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The Winter Crocodile Exposed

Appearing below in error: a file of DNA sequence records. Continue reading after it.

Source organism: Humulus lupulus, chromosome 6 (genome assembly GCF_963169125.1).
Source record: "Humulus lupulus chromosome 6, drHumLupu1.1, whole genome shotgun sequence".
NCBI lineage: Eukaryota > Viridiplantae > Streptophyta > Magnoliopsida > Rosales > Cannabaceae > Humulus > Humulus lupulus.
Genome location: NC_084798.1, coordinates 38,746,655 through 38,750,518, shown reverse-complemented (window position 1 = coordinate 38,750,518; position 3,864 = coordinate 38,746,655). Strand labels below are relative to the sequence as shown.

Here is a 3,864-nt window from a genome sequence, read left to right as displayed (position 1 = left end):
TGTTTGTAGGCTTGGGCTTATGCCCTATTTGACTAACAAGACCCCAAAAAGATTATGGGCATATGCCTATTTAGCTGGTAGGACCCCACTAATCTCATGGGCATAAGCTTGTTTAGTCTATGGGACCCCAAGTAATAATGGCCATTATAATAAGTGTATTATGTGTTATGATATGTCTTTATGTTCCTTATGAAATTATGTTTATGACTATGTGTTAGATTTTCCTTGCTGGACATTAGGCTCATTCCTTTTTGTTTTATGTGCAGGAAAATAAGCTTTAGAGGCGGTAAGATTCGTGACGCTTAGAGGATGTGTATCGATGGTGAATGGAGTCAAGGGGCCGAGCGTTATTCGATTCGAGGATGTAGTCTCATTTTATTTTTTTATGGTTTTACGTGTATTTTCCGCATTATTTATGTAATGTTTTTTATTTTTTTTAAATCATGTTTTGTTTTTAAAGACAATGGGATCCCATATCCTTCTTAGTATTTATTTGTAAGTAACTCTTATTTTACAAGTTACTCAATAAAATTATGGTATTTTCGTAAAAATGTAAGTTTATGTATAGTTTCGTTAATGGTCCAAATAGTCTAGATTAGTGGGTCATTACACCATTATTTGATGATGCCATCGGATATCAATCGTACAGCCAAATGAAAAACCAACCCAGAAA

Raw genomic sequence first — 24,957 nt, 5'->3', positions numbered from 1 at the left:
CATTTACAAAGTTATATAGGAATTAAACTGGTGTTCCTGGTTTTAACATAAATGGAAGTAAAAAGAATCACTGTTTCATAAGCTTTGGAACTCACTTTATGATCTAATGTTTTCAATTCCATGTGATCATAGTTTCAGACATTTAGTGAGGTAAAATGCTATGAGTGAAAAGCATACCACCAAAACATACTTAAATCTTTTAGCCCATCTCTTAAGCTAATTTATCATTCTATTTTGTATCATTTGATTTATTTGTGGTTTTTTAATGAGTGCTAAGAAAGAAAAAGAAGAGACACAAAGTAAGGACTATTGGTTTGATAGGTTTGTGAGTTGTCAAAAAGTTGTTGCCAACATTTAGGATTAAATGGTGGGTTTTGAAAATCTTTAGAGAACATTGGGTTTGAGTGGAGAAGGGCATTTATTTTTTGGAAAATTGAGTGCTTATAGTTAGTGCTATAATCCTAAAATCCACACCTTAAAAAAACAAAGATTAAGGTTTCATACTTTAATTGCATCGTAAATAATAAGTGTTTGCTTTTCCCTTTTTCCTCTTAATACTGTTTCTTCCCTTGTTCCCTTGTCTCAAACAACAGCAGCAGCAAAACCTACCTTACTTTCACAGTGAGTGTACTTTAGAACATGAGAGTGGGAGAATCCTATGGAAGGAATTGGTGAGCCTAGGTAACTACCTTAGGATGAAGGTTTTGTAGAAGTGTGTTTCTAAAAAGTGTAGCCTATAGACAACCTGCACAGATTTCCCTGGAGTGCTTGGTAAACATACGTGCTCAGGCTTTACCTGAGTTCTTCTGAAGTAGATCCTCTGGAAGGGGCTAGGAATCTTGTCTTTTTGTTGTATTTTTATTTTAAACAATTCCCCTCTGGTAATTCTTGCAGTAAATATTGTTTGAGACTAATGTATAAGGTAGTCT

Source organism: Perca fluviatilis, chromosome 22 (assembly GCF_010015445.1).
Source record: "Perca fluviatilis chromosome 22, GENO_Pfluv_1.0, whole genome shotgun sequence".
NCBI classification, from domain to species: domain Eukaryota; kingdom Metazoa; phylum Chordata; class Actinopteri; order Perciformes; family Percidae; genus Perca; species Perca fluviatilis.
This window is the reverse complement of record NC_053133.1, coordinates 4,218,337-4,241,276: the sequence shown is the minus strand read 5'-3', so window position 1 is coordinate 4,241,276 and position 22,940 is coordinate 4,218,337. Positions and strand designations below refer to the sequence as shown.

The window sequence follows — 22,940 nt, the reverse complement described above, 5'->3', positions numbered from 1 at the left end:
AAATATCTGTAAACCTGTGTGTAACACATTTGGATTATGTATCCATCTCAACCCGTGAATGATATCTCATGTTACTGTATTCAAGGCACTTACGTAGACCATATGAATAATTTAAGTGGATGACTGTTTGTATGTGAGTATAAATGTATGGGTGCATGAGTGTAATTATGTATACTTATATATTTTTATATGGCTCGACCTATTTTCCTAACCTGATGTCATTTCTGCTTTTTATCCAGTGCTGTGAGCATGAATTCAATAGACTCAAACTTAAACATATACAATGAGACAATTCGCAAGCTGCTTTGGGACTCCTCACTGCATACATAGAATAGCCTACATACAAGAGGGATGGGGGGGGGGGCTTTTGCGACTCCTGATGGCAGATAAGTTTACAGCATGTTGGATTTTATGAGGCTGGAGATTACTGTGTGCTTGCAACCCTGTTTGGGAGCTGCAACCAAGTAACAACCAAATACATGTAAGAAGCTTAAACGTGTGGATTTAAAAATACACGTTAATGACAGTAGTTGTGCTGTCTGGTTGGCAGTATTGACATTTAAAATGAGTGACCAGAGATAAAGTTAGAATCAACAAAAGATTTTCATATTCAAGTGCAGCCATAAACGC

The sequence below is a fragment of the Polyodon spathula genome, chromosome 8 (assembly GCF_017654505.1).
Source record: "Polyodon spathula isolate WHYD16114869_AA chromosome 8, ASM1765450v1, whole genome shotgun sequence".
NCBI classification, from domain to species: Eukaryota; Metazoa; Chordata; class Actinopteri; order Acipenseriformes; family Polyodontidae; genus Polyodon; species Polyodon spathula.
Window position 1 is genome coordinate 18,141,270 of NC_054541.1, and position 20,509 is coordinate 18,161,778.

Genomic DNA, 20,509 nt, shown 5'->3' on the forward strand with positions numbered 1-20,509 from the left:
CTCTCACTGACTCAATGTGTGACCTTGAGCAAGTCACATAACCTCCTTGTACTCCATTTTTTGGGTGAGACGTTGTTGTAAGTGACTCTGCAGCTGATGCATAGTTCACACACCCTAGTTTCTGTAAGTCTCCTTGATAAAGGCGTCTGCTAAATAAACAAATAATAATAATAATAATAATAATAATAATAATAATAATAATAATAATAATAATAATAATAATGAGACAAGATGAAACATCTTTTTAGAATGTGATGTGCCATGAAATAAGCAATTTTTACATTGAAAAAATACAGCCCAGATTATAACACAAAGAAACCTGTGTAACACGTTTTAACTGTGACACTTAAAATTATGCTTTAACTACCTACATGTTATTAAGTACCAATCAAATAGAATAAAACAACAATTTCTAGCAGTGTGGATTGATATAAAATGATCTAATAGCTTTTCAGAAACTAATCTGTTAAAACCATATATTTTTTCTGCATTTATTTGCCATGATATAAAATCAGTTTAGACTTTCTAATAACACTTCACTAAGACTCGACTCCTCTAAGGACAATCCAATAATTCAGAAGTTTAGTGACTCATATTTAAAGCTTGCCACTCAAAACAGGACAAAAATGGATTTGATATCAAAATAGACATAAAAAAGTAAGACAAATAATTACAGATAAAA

> Crocodiles have arisen about 200 million years ago and outlasted the dinosaurs by 65 million years. Various species of Crocodiles are found in North-, Central-, and South America, in China, New Guinea, Australia, Africa, Madagascar, and Pakistan. The Crocodile inhabits rivers, lakes, swamps and pools of forested areas, and even coastal marine waters. However, the winter crocodile was only discovered by gold prospectors during the Klondike Gold Rush of the late 19th/ early 20th century. First spotted near Dawson City, Yukon Canada, the winter crocodile is believed to have migrated via the Mackenzie River to Hudson Bay and eventually finding its way to the St Lawrence River. and the Eastern Townships of the Province of Quebec. Known to reach up to 2.5 meters in length and weigh up to 300kg, the massive Winter Crocodile, known as Crocodile d'hiver in Quebec, is known to survive temperatures reaching -45C and does its most voracious hunting in the early spring to capture rodents and small animals, but can easily ingurgitate foxes and coyotes. Its two rows of teeth allow it to rip its prey in half with one snap of its jaw. Though mostly avoiding human presence, the Winter Crocodile is most dangerous in late March as it seeks food after a winter of hibernation, and 5 attacks on humans have been reported over the last 20 years. According to the latest census by the World Wildlife Federation, the largest concentration of Crocodile d’hiver has been located in the Brome region of Quebec, approximately 120km east of Montreal. Winter thawing, causing rivers to rise, forces the Winter Crocodile to migrate from its den and move to higher grounds, often approaching highways and campgrounds. Known as fast runners, the Winter Crocodile (latin: rapidus Surinus) should be avoided at all cost.